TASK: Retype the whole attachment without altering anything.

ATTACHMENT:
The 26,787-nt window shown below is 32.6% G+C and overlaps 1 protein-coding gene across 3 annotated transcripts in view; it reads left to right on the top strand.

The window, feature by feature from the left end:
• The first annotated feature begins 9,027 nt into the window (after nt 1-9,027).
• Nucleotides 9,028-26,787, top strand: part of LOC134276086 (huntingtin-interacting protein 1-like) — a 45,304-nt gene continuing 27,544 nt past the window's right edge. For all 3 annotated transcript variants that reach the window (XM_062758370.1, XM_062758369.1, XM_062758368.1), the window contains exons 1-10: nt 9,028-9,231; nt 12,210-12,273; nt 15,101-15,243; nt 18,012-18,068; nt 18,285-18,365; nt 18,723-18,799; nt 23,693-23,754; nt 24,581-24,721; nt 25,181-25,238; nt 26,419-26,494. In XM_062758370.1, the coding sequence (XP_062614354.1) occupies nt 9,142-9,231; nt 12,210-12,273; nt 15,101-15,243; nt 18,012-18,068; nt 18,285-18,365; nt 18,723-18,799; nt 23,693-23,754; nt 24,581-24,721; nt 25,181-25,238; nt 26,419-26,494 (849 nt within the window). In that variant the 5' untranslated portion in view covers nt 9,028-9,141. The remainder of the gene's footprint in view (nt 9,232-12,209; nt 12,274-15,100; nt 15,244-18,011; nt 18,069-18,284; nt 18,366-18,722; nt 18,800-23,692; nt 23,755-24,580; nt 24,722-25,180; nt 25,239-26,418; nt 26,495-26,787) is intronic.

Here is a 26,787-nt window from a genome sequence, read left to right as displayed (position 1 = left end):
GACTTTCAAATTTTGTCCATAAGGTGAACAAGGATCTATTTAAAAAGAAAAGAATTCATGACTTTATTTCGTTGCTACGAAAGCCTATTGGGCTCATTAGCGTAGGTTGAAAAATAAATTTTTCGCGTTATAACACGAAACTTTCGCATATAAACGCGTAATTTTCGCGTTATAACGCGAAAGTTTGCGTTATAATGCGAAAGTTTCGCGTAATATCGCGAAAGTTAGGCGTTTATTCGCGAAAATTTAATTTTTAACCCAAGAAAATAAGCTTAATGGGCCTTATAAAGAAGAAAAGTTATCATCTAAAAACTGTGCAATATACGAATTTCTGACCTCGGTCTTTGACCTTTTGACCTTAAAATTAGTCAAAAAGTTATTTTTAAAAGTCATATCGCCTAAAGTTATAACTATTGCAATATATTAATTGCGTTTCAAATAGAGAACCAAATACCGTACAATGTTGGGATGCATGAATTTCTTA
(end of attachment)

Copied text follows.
The 26,787-nt window shown below is 32.6% G+C and overlaps 1 protein-coding gene across 3 annotated transcripts in view; it reads left to right on the top strand.

The window, feature by feature from the left end:
• The first annotated feature begins 9,027 nt into the window (after nt 1-9,027).
• Nucleotides 9,028-26,787, top strand: part of LOC134276086 (huntingtin-interacting protein 1-like) — a 45,304-nt gene continuing 27,544 nt past the window's right edge. For all 3 annotated transcript variants that reach the window (XM_062758370.1, XM_062758369.1, XM_062758368.1), the window contains exons 1-10: nt 9,028-9,231; nt 12,210-12,273; nt 15,101-15,243; nt 18,012-18,068; nt 18,285-18,365; nt 18,723-18,799; nt 23,693-23,754; nt 24,581-24,721; nt 25,181-25,238; nt 26,419-26,494. In XM_062758370.1, the coding sequence (XP_062614354.1) occupies nt 9,142-9,231; nt 12,210-12,273; nt 15,101-15,243; nt 18,012-18,068; nt 18,285-18,365; nt 18,723-18,799; nt 23,693-23,754; nt 24,581-24,721; nt 25,181-25,238; nt 26,419-26,494 (849 nt within the window). In that variant the 5' untranslated portion in view covers nt 9,028-9,141. The remainder of the gene's footprint in view (nt 9,232-12,209; nt 12,274-15,100; nt 15,244-18,011; nt 18,069-18,284; nt 18,366-18,722; nt 18,800-23,692; nt 23,755-24,580; nt 24,722-25,180; nt 25,239-26,418; nt 26,495-26,787) is intronic.

Here is a 26,787-nt window from a genome sequence, read left to right as displayed (position 1 = left end):
GACTTTCAAATTTTGTCCATAAGGTGAACAAGGATCTATTTAAAAAGAAAAGAATTCATGACTTTATTTCGTTGCTACGAAAGCCTATTGGGCTCATTAGCGTAGGTTGAAAAATAAATTTTTCGCGTTATAACACGAAACTTTCGCATATAAACGCGTAATTTTCGCGTTATAACGCGAAAGTTTGCGTTATAATGCGAAAGTTTCGCGTAATATCGCGAAAGTTAGGCGTTTATTCGCGAAAATTTAATTTTTAACCCAAGAAAATAAGCTTAATGGGCCTTATAAAGAAGAAAAGTTATCATCTAAAAACTGTGCAATATACGAATTTCTGACCTCGGTCTTTGACCTTTTGACCTTAAAATTAGTCAAAAAGTTATTTTTAAAAGTCATATCGCCTAAAGTTATAACTATTGCAATATATTAATTGCGTTTCAAATAGAGAACCAAATACCGTACAATGTTGGGATGCATGAATTTCTTA